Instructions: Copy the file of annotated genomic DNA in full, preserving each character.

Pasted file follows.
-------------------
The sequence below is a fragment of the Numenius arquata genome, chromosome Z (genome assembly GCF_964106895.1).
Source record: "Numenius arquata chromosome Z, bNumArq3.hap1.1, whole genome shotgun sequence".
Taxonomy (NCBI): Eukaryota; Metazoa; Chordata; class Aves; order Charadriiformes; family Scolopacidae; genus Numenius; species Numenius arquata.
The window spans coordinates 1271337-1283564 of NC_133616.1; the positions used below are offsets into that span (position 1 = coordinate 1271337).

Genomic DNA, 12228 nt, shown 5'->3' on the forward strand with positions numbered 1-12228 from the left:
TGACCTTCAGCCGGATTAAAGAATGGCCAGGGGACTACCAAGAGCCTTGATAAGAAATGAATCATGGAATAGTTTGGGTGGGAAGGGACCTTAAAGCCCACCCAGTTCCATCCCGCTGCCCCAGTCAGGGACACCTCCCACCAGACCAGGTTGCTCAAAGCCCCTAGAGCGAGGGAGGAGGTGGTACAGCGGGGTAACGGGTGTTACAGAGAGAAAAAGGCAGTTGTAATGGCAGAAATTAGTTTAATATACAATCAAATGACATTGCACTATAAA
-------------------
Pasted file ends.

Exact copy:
The sequence below is a fragment of the Numenius arquata genome, chromosome Z (genome assembly GCF_964106895.1).
Source record: "Numenius arquata chromosome Z, bNumArq3.hap1.1, whole genome shotgun sequence".
Taxonomy (NCBI): Eukaryota; Metazoa; Chordata; class Aves; order Charadriiformes; family Scolopacidae; genus Numenius; species Numenius arquata.
The window spans coordinates 1271337-1283564 of NC_133616.1; the positions used below are offsets into that span (position 1 = coordinate 1271337).

Genomic DNA, 12228 nt, shown 5'->3' on the forward strand with positions numbered 1-12228 from the left:
TGACCTTCAGCCGGATTAAAGAATGGCCAGGGGACTACCAAGAGCCTTGATAAGAAATGAATCATGGAATAGTTTGGGTGGGAAGGGACCTTAAAGCCCACCCAGTTCCATCCCGCTGCCCCAGTCAGGGACACCTCCCACCAGACCAGGTTGCTCAAAGCCCCTAGAGCGAGGGAGGAGGTGGTACAGCGGGGTAACGGGTGTTACAGAGAGAAAAAGGCAGTTGTAATGGCAGAAATTAGTTTAATATACAATCAAATGACATTGCACTATAAA